Day 39

Today was tiring and frustrating. The day started off well, we retook the team pictures and did better this time, you know people looking at the camera and not making stupid hand signs. Simple stuff. The day went down hill after dinner.

A Cad student and a manufacturing student set off on assembly of the intake. I was helping over see assembly, both students are freshmen this year. This went mostly well, besides discovering that the secondary support plate is not symmetrical and we had it facing the wrong way, was hard to find that out. I created a card in my Trello “Todo better next year list” to make things that aren’t symmetrical very apparent. Assembly fell apart after dinner when I left them to continue assembly while I talked about driver and operator control scheme with programming. Apparently a 3d printed spacer didn’t fit on the shaft with the pullies, the hex hole was undersized. This one thing caused all forward progress to stop for the night… The rest of the intake could have continued to been assembled. We could have broached the 3D printed part, or used 1/2″ hex acetal spacers. The student leading assembly needs a bit more hand holding for now I guess.

Intake Progress

The programming / drive team controls discussion started off productive. We came up with a list of robot responsibilities, driver responsibilities, and operator responsibilities. It fell apart when a student who is in consideration for drive team took a hard stance on controls layout. Currently we don’t have a nice way to determine if we are at the fender for a close up shot vs trying to use the lime light to aim and just don’t see the vision target. The student took the position that the operator should always be watching the robot and setting the appropriate mode to shoot. This didn’t make sense to several other programmers including myself.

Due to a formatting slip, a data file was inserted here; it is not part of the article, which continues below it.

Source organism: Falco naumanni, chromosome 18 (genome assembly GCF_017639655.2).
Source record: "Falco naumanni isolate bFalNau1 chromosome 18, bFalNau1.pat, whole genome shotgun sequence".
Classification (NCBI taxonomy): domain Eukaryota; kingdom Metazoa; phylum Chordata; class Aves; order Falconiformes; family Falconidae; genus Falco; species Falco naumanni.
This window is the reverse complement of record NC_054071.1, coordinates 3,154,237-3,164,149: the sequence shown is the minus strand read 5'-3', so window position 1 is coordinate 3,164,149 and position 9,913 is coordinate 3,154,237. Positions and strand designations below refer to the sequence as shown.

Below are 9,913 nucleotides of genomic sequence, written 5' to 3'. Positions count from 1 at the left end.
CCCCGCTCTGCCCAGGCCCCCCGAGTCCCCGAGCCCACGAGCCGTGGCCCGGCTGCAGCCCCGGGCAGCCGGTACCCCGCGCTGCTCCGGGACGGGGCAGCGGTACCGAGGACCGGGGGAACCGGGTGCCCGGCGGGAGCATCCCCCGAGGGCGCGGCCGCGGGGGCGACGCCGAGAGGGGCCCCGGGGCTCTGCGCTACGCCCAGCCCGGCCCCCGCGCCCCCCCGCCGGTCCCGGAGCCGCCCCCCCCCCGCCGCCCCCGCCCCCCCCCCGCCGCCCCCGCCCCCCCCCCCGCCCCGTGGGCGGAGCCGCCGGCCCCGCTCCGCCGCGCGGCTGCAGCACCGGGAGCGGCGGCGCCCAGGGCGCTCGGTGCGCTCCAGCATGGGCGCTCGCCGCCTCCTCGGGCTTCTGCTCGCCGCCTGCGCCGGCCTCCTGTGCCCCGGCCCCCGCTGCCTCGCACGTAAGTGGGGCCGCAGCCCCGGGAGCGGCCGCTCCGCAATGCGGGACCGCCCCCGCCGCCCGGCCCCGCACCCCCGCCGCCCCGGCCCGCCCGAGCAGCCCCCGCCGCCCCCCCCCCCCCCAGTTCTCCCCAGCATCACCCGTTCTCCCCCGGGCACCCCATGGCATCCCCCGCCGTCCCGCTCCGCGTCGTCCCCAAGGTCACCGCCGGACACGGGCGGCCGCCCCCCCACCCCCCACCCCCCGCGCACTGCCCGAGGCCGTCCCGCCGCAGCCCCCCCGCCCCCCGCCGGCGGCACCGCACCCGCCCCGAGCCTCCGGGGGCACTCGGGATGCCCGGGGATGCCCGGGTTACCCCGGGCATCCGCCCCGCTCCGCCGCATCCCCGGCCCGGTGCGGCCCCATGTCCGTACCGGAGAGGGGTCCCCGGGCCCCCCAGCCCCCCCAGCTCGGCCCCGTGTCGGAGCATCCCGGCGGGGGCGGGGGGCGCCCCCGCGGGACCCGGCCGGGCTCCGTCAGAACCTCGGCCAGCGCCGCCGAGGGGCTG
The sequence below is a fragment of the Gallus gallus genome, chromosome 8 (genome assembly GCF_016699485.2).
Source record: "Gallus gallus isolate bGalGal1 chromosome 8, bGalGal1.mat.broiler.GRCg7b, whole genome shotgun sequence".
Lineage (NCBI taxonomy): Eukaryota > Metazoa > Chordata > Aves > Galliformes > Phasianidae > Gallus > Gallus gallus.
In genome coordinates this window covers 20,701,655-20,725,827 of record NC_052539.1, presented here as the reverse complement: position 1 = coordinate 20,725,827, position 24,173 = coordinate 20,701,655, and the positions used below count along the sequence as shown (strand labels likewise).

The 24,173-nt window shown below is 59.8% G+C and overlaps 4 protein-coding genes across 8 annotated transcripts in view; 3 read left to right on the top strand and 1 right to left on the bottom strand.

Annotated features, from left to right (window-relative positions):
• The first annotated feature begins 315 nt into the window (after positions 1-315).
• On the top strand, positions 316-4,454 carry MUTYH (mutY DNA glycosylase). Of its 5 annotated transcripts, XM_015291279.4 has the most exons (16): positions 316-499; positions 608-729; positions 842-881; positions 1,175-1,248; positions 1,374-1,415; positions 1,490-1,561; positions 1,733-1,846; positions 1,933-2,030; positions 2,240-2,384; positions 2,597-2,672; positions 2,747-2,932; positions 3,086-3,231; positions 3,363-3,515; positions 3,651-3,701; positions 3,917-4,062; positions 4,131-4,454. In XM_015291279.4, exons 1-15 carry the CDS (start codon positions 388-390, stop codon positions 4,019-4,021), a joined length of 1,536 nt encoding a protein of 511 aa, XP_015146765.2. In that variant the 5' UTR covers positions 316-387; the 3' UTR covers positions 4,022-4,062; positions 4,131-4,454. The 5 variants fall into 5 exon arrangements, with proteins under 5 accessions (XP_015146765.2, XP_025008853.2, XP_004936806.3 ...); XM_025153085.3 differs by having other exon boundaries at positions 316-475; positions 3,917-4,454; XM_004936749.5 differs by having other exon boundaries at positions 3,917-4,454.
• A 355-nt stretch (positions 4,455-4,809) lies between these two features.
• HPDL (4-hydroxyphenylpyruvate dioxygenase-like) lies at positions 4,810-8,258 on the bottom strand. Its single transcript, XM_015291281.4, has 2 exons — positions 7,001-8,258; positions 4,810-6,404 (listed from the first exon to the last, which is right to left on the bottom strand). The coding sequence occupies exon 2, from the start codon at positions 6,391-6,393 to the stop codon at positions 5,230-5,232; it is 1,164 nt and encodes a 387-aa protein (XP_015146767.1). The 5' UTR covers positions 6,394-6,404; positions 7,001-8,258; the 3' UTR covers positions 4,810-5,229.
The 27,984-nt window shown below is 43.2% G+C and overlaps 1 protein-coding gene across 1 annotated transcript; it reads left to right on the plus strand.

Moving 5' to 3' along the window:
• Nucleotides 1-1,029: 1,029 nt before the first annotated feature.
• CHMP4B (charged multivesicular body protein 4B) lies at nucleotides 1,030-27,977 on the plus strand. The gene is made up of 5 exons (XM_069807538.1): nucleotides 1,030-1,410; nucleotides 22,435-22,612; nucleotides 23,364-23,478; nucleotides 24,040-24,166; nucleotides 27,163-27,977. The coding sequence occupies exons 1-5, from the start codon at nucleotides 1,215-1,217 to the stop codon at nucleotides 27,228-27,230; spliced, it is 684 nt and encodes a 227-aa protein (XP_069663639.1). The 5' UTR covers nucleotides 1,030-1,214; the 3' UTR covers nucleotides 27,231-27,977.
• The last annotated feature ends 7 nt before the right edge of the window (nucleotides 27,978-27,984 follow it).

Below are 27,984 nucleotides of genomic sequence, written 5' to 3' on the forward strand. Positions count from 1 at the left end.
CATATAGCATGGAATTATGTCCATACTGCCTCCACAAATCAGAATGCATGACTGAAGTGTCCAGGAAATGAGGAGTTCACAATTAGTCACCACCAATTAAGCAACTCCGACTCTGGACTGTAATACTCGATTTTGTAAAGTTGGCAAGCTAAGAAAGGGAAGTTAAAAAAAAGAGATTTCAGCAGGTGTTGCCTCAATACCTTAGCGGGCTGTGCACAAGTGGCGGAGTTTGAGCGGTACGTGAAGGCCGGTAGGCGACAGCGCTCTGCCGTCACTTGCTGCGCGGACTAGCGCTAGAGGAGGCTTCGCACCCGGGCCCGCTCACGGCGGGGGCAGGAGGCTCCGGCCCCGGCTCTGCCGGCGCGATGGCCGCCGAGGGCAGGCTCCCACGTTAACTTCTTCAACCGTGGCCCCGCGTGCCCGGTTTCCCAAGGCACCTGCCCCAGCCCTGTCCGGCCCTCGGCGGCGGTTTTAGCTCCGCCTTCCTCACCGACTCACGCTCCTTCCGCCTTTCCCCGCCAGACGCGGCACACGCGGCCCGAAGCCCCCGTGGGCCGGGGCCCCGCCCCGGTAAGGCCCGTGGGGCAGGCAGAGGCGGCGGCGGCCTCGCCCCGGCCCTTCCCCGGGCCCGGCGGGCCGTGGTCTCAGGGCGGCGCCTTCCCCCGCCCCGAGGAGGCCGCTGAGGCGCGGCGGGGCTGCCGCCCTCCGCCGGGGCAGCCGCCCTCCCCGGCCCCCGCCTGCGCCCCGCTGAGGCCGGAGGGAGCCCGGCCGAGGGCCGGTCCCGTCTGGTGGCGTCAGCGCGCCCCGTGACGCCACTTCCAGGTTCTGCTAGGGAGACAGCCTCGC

As drive coach my goal is to get the robot as controllable as possible by one person, the driver. The driver should be able to handle the repeated actions, such as in-taking a cargo, shooting cargo, and positioning the robot. If the driver has to communicate with the operator that introduces additional lag and a chance for miscommunication or error. The operator exists to do one off tasks, such as climbing, help debug, troubleshoot or tweak values during a match. If the operator has nothing to do, we have done our job well. We had to table the controls discussion as it was getting heated and it was already past the meeting end time. We will pick it up again tomorrow. I will lay out the decision matrix for the driver in both scenarios and hopefully we’ll be able to see path forward more clearly.

Manufacturing students continued to crank out the different parts required for the robot. The final CDS/Shooter plates were getting cut on the router. A mill piece was finished, and of course the lathes were full and shafts were being churned out. The wood frames for the bumpers were screwed together and glued.


I’d like to get the majority of the robot assembled by Saturday end of day, but I don’t think that will happen. The intake assembly went slow today, we have not started on climber assembly or CDS assembly. If we manage to make up some ground on Wednesday maybe Saturday will look more like a possibility. Bumper assembly should get done by Thursday at the latest, so that will free up some resources to help robot assembly.






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